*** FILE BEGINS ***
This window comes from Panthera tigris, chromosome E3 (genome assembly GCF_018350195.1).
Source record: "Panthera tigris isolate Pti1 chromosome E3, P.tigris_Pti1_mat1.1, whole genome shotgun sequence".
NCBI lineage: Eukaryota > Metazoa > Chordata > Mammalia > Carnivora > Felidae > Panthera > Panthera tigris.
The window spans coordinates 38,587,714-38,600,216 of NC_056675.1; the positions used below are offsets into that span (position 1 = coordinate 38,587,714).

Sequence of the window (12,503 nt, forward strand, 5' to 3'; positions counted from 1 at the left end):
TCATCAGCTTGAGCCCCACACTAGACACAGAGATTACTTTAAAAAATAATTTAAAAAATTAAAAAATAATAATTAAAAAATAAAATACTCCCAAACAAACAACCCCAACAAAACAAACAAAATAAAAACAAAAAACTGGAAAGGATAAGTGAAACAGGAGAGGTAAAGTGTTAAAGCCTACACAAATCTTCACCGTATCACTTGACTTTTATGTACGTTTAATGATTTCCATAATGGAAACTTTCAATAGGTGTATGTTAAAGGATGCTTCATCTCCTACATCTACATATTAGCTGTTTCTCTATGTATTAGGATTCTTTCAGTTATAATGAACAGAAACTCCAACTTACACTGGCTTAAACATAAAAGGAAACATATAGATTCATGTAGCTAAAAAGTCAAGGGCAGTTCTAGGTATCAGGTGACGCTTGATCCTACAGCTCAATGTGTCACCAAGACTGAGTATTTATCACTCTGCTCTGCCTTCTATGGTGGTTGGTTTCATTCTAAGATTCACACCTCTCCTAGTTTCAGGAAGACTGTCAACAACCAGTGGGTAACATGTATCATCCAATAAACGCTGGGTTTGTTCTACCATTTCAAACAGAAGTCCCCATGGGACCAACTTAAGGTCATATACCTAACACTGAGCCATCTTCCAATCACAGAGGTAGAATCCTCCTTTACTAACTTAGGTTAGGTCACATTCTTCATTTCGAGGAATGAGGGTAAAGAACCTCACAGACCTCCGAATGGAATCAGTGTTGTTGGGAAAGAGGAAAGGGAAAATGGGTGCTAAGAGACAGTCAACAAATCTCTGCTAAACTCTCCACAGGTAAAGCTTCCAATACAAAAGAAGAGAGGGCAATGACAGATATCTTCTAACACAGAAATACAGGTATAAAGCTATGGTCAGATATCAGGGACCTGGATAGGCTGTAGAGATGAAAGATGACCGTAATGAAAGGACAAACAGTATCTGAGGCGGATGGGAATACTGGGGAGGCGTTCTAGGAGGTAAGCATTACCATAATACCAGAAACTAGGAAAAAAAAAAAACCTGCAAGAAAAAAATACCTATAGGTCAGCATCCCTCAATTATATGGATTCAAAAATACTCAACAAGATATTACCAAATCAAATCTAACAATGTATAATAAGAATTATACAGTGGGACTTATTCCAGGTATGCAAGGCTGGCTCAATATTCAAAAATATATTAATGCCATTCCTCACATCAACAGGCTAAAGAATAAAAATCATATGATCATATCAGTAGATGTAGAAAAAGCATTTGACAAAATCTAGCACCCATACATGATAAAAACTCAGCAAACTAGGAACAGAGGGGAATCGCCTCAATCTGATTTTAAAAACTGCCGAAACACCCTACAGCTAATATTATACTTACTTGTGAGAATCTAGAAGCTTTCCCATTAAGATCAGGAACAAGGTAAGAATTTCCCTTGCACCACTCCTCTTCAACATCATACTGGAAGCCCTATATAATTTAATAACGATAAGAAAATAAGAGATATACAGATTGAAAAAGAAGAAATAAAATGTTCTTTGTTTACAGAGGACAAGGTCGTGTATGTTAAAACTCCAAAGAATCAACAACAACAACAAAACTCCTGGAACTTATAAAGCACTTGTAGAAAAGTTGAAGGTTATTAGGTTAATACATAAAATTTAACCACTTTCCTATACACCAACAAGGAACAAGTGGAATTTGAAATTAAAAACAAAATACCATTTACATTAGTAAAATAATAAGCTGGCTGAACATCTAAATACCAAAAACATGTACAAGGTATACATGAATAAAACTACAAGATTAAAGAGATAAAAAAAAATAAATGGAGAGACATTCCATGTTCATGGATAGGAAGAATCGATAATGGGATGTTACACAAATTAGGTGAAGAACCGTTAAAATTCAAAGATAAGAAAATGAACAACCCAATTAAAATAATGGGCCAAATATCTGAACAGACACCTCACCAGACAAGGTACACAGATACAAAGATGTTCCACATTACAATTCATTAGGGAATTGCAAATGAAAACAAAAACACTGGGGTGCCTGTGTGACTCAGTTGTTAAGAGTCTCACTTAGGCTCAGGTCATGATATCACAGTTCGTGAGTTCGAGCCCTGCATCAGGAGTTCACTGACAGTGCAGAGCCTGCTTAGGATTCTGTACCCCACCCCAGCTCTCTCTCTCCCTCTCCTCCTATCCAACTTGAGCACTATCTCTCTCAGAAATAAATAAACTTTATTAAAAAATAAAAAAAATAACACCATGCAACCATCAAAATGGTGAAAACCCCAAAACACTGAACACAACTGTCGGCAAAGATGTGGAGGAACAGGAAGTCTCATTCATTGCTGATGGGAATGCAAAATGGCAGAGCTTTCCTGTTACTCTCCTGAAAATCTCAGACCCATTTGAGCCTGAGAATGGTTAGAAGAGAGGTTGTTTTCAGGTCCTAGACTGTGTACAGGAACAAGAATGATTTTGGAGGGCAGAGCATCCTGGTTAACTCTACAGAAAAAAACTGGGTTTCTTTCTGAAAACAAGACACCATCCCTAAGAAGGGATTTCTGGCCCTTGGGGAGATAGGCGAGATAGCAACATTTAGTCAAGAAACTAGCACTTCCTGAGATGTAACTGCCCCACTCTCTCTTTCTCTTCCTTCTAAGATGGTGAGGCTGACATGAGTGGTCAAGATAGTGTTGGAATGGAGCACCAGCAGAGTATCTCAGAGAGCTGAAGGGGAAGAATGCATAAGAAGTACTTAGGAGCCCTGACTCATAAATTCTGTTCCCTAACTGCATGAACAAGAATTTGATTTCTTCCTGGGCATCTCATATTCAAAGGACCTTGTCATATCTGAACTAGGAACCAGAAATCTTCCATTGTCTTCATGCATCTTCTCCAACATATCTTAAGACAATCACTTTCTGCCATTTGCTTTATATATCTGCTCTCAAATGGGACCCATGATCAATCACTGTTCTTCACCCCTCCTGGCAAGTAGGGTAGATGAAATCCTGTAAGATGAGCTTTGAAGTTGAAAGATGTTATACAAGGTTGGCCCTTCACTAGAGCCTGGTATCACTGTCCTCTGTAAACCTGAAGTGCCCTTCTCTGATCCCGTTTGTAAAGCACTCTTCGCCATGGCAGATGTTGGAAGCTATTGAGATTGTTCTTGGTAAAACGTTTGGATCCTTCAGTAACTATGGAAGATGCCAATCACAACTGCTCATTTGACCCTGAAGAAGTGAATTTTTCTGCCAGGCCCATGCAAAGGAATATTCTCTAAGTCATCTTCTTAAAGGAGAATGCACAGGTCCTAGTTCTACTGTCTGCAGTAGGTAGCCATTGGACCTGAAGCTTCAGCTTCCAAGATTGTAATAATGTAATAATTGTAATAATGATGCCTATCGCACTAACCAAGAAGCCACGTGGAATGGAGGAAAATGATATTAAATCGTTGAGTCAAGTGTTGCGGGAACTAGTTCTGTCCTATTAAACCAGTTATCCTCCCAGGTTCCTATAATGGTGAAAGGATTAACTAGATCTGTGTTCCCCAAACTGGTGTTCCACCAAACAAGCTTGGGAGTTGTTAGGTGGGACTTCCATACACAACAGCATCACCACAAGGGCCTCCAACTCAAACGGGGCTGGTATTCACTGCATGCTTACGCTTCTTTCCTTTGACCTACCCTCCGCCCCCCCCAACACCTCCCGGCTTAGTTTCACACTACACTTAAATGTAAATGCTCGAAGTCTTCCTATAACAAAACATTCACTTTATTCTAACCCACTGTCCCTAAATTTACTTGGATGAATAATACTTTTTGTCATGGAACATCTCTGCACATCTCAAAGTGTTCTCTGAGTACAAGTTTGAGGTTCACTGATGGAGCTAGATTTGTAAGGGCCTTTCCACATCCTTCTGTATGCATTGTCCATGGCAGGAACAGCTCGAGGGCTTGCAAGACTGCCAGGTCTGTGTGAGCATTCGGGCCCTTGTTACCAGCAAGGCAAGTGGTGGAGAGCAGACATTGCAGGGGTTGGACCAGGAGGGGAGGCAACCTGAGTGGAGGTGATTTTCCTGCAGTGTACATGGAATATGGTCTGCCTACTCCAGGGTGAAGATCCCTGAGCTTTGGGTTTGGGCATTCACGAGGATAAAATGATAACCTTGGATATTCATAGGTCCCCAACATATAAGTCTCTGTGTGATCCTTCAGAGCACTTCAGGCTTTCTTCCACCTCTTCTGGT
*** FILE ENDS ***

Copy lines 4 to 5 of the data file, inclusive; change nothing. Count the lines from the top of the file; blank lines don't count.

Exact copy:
The window spans coordinates 38,587,714-38,600,216 of NC_056675.1; the positions used below are offsets into that span (position 1 = coordinate 38,587,714).

Sequence of the window (12,503 nt, forward strand, 5' to 3'; positions counted from 1 at the left end):